PARIS -- Close to 10,000 people gathered near a Cistercian abbey north of Paris in June, not for a religious festival, but to celebrate a Romanian automaker named Dacia.
Eric Lanneau, a 57-year-old former plumber, attended the Renault brand’s annual picnic, which featured a performance by French pop star Jenifer. He bought a Dacia Duster in May, won over by the SUV’s design and affordability. “I had been a Ford customer for almost 30 years,” said Lanneau, who lives in a suburb of Paris.
The Duster was Europe's second best-selling small utility vehicle after the Renault Captur last year, according to Automotive News Europe's analysis of the segment.
Dacia has built a devoted following for its often spartan, low-cost vehicles, making it one of Renault's fastest-growing consumer brands. Yet the unit, which prides itself on its penny-pinching ethos, could now become a drag on Renault as it faces the costly hurdle of meeting the European Union’s toughening pollution standards.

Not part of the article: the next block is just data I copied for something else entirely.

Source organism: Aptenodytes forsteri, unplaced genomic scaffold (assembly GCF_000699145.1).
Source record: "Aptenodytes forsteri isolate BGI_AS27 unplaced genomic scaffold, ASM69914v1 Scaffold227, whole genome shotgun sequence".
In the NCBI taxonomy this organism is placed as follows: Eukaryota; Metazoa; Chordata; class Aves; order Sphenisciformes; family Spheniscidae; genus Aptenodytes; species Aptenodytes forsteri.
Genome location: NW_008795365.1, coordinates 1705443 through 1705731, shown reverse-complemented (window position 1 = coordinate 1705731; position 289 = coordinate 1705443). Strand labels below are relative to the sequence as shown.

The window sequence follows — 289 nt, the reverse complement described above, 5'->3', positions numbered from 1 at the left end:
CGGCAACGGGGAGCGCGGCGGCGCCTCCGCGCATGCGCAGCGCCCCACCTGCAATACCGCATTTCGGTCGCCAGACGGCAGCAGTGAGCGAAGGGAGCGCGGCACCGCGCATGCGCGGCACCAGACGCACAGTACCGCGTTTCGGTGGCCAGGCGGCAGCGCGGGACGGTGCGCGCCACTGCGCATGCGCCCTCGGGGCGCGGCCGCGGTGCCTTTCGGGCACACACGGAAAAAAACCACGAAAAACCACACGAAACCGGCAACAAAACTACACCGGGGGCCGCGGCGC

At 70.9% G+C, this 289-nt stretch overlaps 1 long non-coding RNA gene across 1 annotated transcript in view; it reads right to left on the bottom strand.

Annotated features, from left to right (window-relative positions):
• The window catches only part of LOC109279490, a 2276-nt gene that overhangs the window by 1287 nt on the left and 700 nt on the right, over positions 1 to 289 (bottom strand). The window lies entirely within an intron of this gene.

Dacia’s 2018 lineup had more ground to make up before meeting the EU’s 2021 emissions targets than other brands, according to Evercore ISI estimates. Overhauling its models to meet the rules “could disproportionately hurt profitability,” even as Renault as a whole is better positioned than some rivals to meet the regulations, Philippe Houchois, an analyst at Jefferies in London, wrote in a note.
The new standards are among myriad challenges facing Renault, which is struggling to sustain its troubled alliance with Nissan while also grappling with a slump in European auto demand. Renault cut its forecast for 2019 revenue last month.
Starting in 2020, auto fleets will need to comply with new limits on carbon dioxide emissions, or face penalties. In one scenario laid out by Jefferies that assumes a continuing slowdown in auto sales, fines at Renault due to partial non-compliance could amount to 450 million euros ($504 million) -- or 17 percent of next year’s estimated profit.
The penalties will be based on emissions for all the cars made by Renault Group. On average, thanks to cleaner technologies, Renault brand cars emit less carbon dioxide than Dacias.